Temperature cannot be read from the PDB file. This most likely means that
the temperature is listed as NULL (meaning unknown) in the PDB file.
Note: B-factor plot
The average atomic B-factor per residue is plotted as function of the residue
Chain identifier: A
Nomenclature related problems
Warning: Arginine nomenclature problem
The arginine residues listed in the table below have their N-H-1 and N-H-2
53 ARG (1728-) A 89 ARG (1769-) A
92 TYR (1772-) A 145 TYR (1825-) A 210 TYR (1890-) A 253 TYR (1933-) A
166 PHE (1846-) A 183 PHE (1863-) A
133 ASP (1813-) A 209 ASP (1889-) A
91 GLU (1771-) A 195 GLU (1875-) A
Atom names starting with "-" belong to the previous residue in the chain. If the second atom name is "-SG*", the disulphide bridge has a deviating length.
11 ASN (1686-) A CB CG 1.63 4.6
RMS Z-score for bond lengths: 0.431
RMS-deviation in bond distances: 0.010
Warning: Unusual bond angles
The bond angles listed in the table below were found to deviate more than 4
sigma from standard bond angles (both standard values and sigma for protein
residues have been taken from Engh and Huber [REF], for DNA/RNA from
Parkinson et al [REF]). In the table below for each strange angle the bond
angle and the number of standard deviations it differs from the standard
values is given. Please note that disulphide bridges are neglected. Atoms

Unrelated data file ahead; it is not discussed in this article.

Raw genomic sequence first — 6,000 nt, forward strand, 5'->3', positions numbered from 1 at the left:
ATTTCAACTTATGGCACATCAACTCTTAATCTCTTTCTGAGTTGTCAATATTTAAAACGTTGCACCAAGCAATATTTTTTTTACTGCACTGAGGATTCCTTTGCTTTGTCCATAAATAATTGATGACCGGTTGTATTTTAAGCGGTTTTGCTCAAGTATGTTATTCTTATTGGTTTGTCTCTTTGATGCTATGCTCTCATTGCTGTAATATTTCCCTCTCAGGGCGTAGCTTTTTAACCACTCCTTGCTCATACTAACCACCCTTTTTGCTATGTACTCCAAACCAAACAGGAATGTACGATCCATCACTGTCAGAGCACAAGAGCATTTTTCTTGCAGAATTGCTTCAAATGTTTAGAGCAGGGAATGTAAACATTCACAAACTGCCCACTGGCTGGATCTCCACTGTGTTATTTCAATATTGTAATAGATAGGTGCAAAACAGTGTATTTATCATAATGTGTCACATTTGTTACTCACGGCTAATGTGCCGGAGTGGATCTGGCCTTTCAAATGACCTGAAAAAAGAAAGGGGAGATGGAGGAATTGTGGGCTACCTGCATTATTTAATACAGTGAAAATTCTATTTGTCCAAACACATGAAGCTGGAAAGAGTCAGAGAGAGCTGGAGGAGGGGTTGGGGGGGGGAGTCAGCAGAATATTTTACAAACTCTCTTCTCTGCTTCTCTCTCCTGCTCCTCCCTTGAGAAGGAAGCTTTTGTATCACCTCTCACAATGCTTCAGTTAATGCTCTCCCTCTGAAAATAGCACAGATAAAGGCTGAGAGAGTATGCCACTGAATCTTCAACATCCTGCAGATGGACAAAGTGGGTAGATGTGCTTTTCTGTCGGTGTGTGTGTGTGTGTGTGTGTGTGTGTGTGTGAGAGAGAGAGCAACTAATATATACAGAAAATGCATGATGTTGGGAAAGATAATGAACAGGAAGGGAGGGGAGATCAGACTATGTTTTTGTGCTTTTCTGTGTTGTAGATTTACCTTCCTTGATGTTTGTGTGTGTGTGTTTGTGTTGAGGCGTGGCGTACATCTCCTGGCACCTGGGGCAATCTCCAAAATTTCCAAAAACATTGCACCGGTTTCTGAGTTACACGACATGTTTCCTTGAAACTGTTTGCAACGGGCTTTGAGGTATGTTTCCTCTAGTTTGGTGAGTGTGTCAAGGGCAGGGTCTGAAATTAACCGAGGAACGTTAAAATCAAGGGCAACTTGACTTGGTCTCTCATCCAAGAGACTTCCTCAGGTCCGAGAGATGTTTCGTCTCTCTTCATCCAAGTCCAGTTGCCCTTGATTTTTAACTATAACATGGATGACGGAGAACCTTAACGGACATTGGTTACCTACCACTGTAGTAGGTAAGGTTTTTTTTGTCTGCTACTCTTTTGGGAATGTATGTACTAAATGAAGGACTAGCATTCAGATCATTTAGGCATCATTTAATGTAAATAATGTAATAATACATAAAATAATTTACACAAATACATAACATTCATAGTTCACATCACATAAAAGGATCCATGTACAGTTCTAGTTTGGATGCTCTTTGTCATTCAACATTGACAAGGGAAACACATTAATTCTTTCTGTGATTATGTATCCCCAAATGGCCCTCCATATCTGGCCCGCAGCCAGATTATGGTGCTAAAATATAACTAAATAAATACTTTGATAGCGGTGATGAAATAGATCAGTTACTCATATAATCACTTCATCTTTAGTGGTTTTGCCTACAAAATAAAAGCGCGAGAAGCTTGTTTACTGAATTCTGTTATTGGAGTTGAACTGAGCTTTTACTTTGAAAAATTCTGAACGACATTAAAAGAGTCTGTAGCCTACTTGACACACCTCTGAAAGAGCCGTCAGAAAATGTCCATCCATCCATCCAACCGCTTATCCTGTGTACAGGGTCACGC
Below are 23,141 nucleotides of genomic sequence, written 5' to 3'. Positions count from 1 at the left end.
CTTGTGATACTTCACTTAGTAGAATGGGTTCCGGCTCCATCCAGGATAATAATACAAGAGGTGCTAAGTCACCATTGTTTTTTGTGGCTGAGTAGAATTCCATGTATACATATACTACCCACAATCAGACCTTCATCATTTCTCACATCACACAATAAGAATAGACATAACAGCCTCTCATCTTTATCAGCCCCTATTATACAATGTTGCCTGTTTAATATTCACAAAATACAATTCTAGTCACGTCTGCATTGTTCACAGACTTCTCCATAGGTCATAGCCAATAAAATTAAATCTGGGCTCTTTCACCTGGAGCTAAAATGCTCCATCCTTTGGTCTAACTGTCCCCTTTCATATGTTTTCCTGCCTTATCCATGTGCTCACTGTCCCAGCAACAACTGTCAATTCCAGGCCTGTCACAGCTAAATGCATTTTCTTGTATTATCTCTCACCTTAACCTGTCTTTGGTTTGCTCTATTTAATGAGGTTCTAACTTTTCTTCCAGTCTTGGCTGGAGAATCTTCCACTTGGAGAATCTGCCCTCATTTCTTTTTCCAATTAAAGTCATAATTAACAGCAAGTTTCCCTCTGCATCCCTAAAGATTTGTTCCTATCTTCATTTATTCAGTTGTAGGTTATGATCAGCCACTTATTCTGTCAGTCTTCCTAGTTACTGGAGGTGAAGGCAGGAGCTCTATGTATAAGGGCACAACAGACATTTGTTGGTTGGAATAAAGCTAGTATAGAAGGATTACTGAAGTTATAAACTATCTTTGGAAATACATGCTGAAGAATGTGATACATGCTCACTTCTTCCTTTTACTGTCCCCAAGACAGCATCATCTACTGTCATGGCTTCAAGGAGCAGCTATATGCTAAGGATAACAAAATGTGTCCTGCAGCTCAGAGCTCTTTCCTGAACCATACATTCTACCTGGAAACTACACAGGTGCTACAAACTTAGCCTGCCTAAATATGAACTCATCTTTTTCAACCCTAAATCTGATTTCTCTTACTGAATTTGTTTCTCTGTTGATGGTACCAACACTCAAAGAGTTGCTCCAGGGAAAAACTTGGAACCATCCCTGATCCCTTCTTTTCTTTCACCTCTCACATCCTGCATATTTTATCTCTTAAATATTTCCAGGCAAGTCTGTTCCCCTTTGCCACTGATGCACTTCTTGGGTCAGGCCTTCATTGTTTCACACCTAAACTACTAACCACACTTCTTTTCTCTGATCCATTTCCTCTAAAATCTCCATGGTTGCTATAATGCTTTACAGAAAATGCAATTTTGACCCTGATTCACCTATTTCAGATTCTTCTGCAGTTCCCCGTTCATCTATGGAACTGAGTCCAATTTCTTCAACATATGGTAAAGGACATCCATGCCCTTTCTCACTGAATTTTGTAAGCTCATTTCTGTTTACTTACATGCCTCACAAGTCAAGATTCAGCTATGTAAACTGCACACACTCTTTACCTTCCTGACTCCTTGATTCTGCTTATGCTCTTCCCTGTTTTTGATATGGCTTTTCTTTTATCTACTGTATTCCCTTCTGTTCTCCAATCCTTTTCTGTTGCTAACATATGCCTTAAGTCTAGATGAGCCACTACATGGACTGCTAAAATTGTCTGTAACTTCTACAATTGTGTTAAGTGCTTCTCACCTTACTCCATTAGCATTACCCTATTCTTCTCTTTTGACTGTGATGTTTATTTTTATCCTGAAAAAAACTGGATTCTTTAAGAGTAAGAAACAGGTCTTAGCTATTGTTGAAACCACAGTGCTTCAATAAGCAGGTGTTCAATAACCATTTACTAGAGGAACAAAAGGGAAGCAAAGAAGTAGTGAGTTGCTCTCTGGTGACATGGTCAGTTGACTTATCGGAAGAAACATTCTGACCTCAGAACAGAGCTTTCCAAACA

starting with "-" belong to the previous residue in the sequence.
16 HIS (1691-) A CG ND1 CE1 109.70 4.1
53 ARG (1728-) A 89 ARG (1769-) A 91 GLU (1771-) A 133 ASP (1813-) A 195 GLU (1875-) A 209 ASP (1889-) A
These scores give an impression of how `normal' the torsion angles in protein residues are. All torsion angles except omega are used for calculating a `normality' score. Average values and standard deviations were obtained from the residues in the WHAT IF database. These are used to calculate Z-scores. A residue with a Z-score of below -2.0 is poor, and a score of less than -3.0 is worrying. For such residues more than one torsion angle is in a highly unlikely position.
216 GLY (1896-) A -2.1 24 SER (1699-) A -2.1
Residues with `forbidden' phi-psi combinations are listed, as well as residues with unusual omega angles (deviating by more than 3 sigma from the normal value). Please note that it is normal if about 5 percent of the residues is listed here as having unusual phi-psi combinations.
23 ASP (1698-) A Poor phi/psi 25 ASN (1700-) A Poor phi/psi 35 LEU (1710-) A omega poor 51 GLU (1726-) A omega poor 61 ILE (1736-) A omega poor 73 GLY (1748-) A omega poor 75 SER (1755-) A omega poor 77 TYR (1757-) A omega poor 89 ARG (1769-) A omega poor 90 ARG (1770-) A Poor phi/psi 92 TYR (1772-) A omega poor 114 ASN (1794-) A Poor phi/psi 122 THR (1802-) A omega poor 134 HIS (1814-) A omega poor 144 TYR (1824-) A omega poor 166 PHE (1846-) A omega poor 173 GLN (1853-) A Poor phi/psi 185 TYR (1865-) A omega poor 191 HIS (1871-) A omega poor 216 GLY (1896-) A omega poor 223 HIS (1903-) A omega poor 224 CYS (1904-) A Poor phi/psi 228 VAL (1908-) A Poor phi/psi 248 ASP (1928-) A omega poor 265 HIS (1945-) A Poor phi/psi 266 MET (1946-) A omega poor 267 VAL (1947-) A Poor phi/psi, omega poor chi-1/chi-2 correlation Z-score : 0.940
For this check, backbone conformations are compared with database structures using C-alpha superpositions with some restraints on the backbone oxygen positions.